Meanwhile, the rest of the landings was well underway. It was easy in beach Y, North of Cape Helles. So easy that some men walk calmly to the heights of Achi Baba, a key position. But, again, all went wrong: no one was really sure of who was in command, so no one took it and the troops stay there, top of the cliff, waiting, while the ANZAC were climbing and the Lancashire Fusiliers were mowed down by machine guns and trapped in the wire, as in the Western Front, in beach W; or the River Clyde, in fact a coal ship, was under so heavy a fire in beach V that the men could not get out of the ship until dusk. Hamilton was on board the Queen Elizabeth, with no actual, to the minute, knowledge of what was going on in the beaches; Sir Aylmer Hunter-Weston, commanding the Helles area, was no closer on board the Euryalus. Kemal, in the meantime, was crossing the heights of Sari Bair and Chunuk Bair.
So the landings were ill-planned and poorly executed; the troops were badly led, if at all; the equipment was not really appropriated, dependent on feet and bayonet. With no intelligence, there was no real understanding of the importance of some terrain features which passed almost unnoticed. And yet, the landings were somewhat succesful and the beach-heads stand by the end of a day which, unbeknownst to all the interested, was to be known in the future as ANZAC Day.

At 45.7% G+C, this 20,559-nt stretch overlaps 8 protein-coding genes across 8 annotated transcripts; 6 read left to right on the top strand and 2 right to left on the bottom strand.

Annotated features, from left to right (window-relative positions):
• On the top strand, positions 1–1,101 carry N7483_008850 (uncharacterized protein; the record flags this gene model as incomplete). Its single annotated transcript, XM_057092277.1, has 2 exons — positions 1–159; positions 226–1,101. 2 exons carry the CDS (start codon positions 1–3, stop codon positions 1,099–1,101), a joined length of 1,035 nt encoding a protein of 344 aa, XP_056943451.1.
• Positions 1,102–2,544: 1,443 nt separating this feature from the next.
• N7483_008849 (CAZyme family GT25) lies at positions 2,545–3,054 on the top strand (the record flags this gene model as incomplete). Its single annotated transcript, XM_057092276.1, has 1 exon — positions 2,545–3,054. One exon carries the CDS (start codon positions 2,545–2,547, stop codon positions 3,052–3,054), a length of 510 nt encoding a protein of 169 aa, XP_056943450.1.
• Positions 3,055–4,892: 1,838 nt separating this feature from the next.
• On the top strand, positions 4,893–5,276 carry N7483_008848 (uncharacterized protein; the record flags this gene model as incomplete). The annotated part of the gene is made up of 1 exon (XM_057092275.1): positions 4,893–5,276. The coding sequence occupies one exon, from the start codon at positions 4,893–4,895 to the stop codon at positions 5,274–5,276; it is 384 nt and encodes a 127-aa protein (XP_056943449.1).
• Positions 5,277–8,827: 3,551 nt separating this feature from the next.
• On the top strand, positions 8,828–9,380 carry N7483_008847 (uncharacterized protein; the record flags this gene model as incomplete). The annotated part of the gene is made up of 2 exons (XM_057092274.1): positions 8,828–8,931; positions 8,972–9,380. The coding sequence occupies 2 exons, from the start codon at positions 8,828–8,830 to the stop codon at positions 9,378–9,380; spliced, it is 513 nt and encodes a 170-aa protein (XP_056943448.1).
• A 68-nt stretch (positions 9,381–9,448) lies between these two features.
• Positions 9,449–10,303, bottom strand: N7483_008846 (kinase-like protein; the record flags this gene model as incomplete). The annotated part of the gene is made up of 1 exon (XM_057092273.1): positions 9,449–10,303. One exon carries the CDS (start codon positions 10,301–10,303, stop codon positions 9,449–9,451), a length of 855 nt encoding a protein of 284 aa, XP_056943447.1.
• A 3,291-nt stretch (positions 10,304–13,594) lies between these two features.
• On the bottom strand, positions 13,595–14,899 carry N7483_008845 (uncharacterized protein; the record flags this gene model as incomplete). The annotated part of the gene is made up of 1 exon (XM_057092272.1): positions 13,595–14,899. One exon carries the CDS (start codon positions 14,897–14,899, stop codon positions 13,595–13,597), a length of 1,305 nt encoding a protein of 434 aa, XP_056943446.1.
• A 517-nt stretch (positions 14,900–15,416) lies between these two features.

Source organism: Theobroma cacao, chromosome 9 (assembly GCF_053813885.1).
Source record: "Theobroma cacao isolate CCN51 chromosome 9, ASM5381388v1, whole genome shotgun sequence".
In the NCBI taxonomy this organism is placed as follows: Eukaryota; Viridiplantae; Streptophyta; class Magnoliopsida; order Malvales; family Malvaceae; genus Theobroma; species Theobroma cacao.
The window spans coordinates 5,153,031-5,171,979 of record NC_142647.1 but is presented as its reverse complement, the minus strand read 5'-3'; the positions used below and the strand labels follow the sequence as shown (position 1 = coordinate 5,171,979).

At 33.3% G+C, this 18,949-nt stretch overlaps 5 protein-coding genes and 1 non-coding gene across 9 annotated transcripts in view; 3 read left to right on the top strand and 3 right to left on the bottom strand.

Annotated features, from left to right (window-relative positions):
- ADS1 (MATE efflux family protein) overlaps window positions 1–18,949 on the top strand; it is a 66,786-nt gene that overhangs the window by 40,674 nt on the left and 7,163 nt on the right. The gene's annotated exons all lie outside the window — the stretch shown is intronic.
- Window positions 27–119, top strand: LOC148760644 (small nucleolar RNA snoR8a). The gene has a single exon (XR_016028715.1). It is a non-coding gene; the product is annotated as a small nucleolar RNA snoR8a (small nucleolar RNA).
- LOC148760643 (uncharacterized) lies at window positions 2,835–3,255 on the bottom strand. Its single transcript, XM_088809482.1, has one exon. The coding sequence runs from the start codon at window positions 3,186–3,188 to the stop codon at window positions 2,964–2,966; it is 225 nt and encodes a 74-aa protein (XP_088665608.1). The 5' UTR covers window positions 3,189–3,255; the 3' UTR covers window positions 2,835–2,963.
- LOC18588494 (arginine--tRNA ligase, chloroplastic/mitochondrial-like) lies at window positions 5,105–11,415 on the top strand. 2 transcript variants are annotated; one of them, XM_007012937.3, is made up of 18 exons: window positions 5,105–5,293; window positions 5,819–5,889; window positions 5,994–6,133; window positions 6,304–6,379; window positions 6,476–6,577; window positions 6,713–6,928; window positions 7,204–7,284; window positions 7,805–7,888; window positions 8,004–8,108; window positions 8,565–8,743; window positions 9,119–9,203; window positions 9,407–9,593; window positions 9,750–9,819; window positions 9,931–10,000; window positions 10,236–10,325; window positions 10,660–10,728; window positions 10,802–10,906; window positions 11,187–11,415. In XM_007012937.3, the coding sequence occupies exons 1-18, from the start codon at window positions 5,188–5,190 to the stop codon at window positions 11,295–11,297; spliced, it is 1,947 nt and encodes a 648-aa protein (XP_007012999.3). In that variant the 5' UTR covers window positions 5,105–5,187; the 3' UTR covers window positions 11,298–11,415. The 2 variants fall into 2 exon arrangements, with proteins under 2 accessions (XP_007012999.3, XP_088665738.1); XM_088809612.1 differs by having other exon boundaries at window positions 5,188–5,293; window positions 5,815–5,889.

Surprisingly, they held every beach but Y, which had been the easiest prey. And was also the first gone, after a vicious night attack by the Turks that couldn’t be repelled, entrenchment not even given a thought through the day. A rough 30000 men were disembarked, amid growing pains and confusion. But the situation was far from ideal, particularly so with the ANZAC.